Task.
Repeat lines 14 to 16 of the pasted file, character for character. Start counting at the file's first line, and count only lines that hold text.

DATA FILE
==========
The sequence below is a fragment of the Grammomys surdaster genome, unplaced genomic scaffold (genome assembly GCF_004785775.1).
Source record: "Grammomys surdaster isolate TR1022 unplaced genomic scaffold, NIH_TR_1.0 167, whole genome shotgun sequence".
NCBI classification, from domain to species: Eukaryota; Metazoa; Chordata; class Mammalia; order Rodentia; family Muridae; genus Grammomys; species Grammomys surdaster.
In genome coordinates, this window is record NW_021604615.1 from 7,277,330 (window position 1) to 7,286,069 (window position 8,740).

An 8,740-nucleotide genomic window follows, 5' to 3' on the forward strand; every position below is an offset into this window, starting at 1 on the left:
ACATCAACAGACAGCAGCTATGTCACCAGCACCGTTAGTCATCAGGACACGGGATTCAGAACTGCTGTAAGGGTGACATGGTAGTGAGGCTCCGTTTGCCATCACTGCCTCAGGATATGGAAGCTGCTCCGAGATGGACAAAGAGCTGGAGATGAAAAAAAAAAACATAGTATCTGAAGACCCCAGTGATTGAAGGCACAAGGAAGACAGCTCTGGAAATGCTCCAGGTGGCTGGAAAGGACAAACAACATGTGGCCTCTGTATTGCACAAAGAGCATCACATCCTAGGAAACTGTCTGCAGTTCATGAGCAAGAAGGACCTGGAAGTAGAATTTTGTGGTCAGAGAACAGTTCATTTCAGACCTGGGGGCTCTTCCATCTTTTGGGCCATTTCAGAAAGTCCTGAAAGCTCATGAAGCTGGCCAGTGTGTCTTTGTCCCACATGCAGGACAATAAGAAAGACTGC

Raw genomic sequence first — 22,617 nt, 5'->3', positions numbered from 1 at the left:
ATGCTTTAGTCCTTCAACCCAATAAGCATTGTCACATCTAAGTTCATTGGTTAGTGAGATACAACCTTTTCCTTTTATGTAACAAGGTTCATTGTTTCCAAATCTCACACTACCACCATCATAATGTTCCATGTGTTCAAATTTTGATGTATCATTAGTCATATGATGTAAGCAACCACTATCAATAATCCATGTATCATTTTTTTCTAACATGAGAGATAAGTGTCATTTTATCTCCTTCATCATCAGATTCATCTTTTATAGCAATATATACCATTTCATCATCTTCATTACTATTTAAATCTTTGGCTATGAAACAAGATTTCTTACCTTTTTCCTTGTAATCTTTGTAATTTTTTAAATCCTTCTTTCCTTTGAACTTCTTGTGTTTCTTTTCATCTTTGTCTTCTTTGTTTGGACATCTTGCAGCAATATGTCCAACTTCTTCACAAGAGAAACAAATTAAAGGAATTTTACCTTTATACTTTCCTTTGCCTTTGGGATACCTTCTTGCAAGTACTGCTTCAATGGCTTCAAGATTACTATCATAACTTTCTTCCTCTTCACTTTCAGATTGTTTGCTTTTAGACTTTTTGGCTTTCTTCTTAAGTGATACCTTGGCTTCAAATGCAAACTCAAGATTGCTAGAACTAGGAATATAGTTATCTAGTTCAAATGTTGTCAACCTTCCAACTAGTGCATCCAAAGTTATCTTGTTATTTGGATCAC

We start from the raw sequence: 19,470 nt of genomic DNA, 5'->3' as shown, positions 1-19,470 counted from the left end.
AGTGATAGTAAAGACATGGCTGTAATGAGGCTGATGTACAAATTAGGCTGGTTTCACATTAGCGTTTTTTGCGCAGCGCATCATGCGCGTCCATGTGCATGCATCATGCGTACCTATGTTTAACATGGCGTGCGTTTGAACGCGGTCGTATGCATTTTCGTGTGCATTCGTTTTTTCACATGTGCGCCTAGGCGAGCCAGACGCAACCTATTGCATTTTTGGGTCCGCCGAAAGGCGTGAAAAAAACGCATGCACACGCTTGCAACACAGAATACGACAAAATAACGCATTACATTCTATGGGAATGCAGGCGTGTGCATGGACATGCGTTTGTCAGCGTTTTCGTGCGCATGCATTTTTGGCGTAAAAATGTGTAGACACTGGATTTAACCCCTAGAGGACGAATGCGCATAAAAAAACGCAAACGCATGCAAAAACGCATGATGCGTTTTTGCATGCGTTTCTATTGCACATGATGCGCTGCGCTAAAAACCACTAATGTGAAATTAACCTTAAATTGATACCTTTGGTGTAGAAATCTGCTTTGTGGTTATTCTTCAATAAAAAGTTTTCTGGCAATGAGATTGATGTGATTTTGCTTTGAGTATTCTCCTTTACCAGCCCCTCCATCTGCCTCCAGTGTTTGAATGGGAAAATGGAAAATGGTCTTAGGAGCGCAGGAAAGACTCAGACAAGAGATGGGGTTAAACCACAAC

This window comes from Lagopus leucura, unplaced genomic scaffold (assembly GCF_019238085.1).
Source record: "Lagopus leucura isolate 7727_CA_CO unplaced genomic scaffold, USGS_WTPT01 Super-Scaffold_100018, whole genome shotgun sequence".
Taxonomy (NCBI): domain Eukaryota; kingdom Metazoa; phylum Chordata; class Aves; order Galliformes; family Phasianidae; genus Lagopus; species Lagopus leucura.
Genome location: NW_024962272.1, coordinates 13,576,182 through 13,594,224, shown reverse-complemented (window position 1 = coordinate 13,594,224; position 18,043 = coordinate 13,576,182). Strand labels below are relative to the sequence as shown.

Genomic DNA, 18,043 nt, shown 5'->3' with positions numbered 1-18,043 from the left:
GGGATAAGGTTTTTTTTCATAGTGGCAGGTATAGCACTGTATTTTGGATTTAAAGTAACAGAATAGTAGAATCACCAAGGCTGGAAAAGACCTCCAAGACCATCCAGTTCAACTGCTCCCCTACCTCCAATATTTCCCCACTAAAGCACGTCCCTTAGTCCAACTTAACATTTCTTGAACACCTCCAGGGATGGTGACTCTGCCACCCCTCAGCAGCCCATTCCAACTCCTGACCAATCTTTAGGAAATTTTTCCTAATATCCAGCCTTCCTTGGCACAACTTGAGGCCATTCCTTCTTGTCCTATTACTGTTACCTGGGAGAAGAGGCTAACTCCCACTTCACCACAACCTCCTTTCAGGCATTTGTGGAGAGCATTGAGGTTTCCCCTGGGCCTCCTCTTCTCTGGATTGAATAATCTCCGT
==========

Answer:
Genome location: NW_024962272.1, coordinates 13,576,182 through 13,594,224, shown reverse-complemented (window position 1 = coordinate 13,594,224; position 18,043 = coordinate 13,576,182). Strand labels below are relative to the sequence as shown.

Genomic DNA, 18,043 nt, shown 5'->3' with positions numbered 1-18,043 from the left:
GGGATAAGGTTTTTTTTCATAGTGGCAGGTATAGCACTGTATTTTGGATTTAAAGTAACAGAATAGTAGAATCACCAAGGCTGGAAAAGACCTCCAAGACCATCCAGTTCAACTGCTCCCCTACCTCCAATATTTCCCCACTAAAGCACGTCCCTTAGTCCAACTTAACATTTCTTGAACACCTCCAGGGATGGTGACTCTGCCACCCCTCAGCAGCCCATTCCAACTCCTGACCAATCTTTAGGAAATTTTTCCTAATATCCAGCCTTCCTTGGCACAACTTGAGGCCATTCCTTCTTGTCCTATTACTGTTACCTGGGAGAAGAGGCTAACTCCCACTTCACCACAACCTCCTTTCAGGCATTTGTGGAGAGCATTGAGGTTTCCCCTGGGCCTCCTCTTCTCTGGATTGAATAATCTCCGT